EVIAN-LES-BAINS, France – Suzann Pettersen is doing quite nicely running on fumes.
This is her fifth consecutive week playing, but she is as dangerous as she is tired when she’s like this.
Pettersen looks like she could be on one of those runs of hers again, the kind where she wins in bunches.
With a 5-under-par 66 Friday at the Evian Championship, Pettersen put herself in contention to win another LPGA title, her second major. If not for a short missed putt at the last hole, she would be tied for the first-round lead. Instead, she’s a shot behind Japan’s Mika Miyazato.
“I’m starting to get tired,” Pettersen said. “At the same time, it’s not a problem firing up the adrenalin. It’s easier on a day like today than in a pro-am. That adrenalin gets you going and gets the concentration up.”
Pettersen, 32, is looking to win back-to-back LPGA events. She won the Safeway Classic two weeks ago as part of a hot run. She has played six times in the last seven weeks. Her last four LPGA starts look like this: T-6, T-4, T-7, win.
Amid this run, Pettersen helped the Europeans win for the first time on American soil in the Solheim Cup, and she also hosted her own charity event, the Suzann Pro Challenge in Norway. Those were two emotionally charged events, in different ways.
“When you’re playing good, you just want to play,” Pettersen said. “I probably play my best when I play quite a few weeks in a row.”
After Pettersen won her first LPGA title in ’07, the floodgates opened. She won six times around the world over the next six months. She won three LPGA titles in October of that year alone.
If Pettersen is worried about running out of gas this week, she got some good news Friday after her round. The LPGA announced it’s shortening the Evian Championship to 54 holes. Thursday’s first round was washed out. Saturday’s forecast calls for 40 percent chance of rain, Sunday’s for 80 percent and Monday's for 80 percent.
This Evian Championship’s debut as a major has been fraught with logistical challenges.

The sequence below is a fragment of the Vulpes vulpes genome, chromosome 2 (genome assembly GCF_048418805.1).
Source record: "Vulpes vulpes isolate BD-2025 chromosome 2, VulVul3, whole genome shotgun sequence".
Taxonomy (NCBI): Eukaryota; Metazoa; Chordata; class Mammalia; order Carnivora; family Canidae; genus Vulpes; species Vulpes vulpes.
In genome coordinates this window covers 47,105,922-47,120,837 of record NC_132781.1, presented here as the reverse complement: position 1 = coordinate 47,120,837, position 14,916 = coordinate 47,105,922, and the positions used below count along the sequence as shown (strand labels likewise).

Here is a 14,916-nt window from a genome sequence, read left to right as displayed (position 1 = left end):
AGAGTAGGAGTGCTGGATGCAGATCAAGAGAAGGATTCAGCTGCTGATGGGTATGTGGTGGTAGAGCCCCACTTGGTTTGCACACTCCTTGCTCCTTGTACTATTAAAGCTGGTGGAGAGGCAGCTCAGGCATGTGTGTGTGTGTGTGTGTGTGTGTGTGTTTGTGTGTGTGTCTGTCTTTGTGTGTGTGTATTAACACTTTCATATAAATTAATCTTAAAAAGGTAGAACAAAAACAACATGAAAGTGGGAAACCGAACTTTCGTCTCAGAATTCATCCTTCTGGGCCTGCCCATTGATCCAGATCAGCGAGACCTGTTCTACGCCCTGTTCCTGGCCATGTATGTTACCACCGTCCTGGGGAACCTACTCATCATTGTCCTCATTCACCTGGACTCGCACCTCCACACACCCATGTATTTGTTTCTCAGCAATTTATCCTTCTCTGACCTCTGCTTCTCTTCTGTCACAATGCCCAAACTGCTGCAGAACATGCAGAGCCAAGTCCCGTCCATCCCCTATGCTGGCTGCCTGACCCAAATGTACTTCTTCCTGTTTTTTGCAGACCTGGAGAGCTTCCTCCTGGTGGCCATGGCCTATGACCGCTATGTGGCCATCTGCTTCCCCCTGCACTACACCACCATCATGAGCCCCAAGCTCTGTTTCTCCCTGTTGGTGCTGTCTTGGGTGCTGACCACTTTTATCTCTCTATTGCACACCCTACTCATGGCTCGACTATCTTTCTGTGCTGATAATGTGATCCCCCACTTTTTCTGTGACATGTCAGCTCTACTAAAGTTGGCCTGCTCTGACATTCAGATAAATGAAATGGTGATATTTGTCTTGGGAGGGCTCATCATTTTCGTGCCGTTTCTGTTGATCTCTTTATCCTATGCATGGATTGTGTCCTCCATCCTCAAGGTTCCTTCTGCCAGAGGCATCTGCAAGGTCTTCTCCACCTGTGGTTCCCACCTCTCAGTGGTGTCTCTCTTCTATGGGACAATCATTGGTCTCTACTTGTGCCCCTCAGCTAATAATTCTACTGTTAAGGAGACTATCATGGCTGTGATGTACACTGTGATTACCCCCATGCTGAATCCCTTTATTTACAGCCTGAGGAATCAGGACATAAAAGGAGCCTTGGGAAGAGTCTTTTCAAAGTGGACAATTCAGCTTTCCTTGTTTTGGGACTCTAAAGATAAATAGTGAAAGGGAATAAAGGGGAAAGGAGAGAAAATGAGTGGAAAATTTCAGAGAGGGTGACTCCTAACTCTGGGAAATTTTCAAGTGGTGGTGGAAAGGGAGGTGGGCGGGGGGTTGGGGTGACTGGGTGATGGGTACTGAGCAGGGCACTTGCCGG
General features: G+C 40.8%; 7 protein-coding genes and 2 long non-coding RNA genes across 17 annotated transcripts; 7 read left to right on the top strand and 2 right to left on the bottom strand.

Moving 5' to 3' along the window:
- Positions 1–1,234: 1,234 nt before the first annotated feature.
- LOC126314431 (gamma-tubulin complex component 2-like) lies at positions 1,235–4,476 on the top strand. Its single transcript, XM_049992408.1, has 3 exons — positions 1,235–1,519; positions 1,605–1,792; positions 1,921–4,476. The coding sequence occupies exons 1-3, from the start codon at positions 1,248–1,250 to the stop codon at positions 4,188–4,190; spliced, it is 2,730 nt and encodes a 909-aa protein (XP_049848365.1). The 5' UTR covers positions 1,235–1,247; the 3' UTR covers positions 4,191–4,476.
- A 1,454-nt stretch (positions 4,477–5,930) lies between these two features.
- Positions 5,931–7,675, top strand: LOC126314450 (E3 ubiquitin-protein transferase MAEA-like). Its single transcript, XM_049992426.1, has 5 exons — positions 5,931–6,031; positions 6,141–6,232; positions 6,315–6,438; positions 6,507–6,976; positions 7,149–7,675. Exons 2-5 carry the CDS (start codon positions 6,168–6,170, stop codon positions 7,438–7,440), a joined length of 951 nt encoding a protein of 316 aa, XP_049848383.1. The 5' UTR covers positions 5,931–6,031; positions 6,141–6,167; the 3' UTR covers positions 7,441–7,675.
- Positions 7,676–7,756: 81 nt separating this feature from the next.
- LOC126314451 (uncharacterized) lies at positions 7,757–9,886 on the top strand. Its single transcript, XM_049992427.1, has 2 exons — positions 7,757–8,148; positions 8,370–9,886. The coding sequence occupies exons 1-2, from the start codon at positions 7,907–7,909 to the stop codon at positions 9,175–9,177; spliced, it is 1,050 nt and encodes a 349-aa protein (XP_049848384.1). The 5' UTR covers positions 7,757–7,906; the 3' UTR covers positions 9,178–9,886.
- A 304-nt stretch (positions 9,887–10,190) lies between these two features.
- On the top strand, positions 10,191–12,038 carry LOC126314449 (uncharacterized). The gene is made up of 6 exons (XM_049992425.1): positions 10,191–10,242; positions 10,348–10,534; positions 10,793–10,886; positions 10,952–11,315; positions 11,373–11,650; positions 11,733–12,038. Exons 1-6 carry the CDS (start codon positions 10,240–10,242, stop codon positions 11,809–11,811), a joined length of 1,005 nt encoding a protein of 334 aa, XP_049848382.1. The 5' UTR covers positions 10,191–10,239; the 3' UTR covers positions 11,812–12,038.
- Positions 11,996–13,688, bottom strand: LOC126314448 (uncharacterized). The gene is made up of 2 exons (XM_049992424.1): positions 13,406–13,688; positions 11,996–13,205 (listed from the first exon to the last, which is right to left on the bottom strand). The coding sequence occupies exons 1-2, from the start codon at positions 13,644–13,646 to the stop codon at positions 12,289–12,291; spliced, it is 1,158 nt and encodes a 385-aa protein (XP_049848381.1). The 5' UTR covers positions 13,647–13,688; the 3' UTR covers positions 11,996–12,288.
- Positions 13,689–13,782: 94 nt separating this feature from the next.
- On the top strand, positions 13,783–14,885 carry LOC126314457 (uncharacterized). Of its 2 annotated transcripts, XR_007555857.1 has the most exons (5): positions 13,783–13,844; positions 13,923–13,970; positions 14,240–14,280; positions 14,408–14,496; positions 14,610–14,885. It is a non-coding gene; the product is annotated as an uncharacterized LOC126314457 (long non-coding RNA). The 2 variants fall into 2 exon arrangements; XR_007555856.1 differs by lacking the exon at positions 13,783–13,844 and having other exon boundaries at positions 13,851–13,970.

The $8 million golf course redesign was hampered the last year by a terrible winter and equally bad spring. The new design isn’t playing the way Evian officials hoped, though it’s proving a brutish test anyway. There are bare patches marked as ground under repair, and players complained the greens were bumpy and difficult Friday in the afternoon. While firm and fast would best serve the design, the championship opened with the tour implementing lift, clean and place rules.
“It played how I thought it would play,” said Stacy Lewis, the Rolex world No. 2, who is trying to win back-to-back majors. “I still don’t know if we should be playing a major on this golf course this year. I think it’s too early. A couple of fairways haven’t been cut in a while, you can tell. It’s really a shame, because it’s a great place to come and it’s usually a great golf course. It’s just a shame we’re playing a major on something like this.”
Lewis opened with a 69 and is four shots off the lead.
“It was frustrating, but more because of the quality of the greens,” Lewis said. “I bounced a lot of putts around. It’s hard to play when the greens are like that, but everyone is playing on them.”
Rolex world No. 1 Inbee Park, who’s trying to become the first man or woman to win four majors in a single season, opened with a 74. She was penalized a shot when her ball moved after she addressed it. She won Evian a year ago.
“It’s a totally different course,” Park said. “It’s definitely tougher, definitely longer.”
If Pettersen is going to catch Miyazato, she’ll need to keep her adrenalin going. There’s a pack of quality players chasing.
Se Ri Pak (66), Sandra Gal (66) and Christina Kim (67) looked rejuvenated. Lydia Ko, the 16-year-old amateur, opened with a 68 in her bid to win back-to-back LPGA titles. She won her last start at the CN Canadian Women’s Open three weeks ago. Michelle Wie also opened with a 68. So did Hall of Famer Karrie Webb. Lewis is right there four back with Na Yeon Choi and Angela Stanford.
“I’ve been very consistent, I’m feeling good,” Pettersen said.